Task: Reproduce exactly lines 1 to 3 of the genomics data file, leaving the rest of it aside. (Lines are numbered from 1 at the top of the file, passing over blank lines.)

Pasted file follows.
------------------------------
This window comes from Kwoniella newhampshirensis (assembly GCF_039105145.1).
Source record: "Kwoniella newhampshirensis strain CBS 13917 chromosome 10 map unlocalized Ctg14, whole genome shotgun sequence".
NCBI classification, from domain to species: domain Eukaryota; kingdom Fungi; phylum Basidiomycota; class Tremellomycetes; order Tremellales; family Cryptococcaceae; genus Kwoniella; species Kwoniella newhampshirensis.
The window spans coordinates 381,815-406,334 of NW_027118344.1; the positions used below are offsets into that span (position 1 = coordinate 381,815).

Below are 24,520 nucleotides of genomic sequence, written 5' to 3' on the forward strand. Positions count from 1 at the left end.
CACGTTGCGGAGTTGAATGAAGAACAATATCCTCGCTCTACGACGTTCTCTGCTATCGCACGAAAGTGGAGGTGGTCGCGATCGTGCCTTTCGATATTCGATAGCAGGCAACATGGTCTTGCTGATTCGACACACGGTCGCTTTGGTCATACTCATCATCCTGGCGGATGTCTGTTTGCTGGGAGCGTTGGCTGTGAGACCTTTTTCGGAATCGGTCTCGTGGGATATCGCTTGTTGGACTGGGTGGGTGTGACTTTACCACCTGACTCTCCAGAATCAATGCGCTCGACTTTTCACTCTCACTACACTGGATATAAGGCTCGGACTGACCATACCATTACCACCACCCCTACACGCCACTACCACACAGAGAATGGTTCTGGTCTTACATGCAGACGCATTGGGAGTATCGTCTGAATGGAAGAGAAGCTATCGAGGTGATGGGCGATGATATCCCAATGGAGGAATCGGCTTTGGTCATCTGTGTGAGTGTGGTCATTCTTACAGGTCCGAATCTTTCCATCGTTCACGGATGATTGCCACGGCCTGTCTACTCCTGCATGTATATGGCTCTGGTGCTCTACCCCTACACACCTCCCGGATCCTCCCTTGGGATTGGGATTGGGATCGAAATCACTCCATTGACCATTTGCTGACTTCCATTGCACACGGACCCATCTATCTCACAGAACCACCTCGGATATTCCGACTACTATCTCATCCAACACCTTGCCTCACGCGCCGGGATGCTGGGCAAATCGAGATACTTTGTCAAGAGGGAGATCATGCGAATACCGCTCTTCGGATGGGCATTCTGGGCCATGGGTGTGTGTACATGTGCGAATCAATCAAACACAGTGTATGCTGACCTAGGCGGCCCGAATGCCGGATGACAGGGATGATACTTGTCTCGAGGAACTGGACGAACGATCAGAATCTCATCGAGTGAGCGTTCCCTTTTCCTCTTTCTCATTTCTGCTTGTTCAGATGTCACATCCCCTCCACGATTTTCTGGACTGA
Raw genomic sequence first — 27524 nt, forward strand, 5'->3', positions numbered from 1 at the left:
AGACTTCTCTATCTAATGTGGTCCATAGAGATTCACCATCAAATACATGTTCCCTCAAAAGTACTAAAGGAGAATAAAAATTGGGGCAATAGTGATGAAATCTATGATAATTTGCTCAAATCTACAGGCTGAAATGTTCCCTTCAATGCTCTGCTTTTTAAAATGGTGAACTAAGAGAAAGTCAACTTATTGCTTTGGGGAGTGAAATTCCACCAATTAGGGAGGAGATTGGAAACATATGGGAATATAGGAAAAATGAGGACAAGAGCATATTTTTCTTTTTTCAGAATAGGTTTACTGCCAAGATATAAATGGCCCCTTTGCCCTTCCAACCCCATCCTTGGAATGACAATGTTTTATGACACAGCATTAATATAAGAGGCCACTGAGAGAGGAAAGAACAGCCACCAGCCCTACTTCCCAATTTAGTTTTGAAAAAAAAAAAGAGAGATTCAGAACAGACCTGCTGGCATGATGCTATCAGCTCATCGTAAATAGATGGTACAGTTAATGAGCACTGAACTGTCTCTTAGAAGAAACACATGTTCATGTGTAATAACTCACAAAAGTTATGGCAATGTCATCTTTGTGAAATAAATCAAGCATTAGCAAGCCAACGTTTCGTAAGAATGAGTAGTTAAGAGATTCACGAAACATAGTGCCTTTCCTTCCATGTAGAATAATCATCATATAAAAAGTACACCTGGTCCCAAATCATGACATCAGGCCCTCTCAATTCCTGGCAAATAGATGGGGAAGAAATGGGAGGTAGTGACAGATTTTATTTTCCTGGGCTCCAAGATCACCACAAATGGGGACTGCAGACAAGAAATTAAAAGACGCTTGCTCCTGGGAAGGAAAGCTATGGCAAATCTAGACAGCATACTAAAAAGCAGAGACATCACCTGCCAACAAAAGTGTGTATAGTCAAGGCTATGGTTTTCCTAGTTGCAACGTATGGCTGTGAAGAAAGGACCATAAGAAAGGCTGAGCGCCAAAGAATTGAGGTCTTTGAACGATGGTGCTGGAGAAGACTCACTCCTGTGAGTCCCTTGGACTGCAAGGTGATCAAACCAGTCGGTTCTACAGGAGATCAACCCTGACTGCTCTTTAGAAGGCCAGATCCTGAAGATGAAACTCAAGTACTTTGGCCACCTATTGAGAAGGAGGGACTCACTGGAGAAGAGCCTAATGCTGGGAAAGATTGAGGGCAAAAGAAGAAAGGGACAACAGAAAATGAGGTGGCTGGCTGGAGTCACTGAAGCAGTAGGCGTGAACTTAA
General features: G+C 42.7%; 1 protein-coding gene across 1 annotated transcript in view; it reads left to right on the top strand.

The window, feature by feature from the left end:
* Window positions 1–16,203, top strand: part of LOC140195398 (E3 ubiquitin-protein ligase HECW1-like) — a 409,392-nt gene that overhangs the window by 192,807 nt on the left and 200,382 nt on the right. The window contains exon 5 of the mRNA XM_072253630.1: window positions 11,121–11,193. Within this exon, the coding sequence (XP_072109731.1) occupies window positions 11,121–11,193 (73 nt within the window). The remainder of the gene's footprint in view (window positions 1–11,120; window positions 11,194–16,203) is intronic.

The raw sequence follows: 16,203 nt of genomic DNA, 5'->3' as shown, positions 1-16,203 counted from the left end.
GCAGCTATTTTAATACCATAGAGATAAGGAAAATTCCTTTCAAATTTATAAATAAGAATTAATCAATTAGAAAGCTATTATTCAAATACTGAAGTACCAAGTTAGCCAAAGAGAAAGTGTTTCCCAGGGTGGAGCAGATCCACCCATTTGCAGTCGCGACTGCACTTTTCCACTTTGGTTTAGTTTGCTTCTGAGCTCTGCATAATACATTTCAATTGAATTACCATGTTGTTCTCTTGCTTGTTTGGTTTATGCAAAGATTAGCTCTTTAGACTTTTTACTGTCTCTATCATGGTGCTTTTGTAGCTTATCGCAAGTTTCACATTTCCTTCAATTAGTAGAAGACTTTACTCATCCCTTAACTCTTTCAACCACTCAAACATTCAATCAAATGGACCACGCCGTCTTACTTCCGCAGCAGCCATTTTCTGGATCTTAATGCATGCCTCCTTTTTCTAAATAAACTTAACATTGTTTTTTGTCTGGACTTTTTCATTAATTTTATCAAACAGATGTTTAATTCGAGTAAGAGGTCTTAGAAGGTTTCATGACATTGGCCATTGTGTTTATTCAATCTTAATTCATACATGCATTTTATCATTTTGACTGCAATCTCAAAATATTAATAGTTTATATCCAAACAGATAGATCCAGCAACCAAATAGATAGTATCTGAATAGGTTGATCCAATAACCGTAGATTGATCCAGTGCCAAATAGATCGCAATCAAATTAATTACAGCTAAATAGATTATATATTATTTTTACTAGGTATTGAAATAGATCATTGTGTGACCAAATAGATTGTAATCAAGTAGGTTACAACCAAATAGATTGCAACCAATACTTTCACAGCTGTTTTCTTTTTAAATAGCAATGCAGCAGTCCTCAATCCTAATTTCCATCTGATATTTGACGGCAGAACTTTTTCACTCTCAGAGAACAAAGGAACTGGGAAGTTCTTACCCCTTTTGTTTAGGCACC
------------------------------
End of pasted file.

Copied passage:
This window comes from Kwoniella newhampshirensis (assembly GCF_039105145.1).
Source record: "Kwoniella newhampshirensis strain CBS 13917 chromosome 10 map unlocalized Ctg14, whole genome shotgun sequence".
NCBI classification, from domain to species: domain Eukaryota; kingdom Fungi; phylum Basidiomycota; class Tremellomycetes; order Tremellales; family Cryptococcaceae; genus Kwoniella; species Kwoniella newhampshirensis.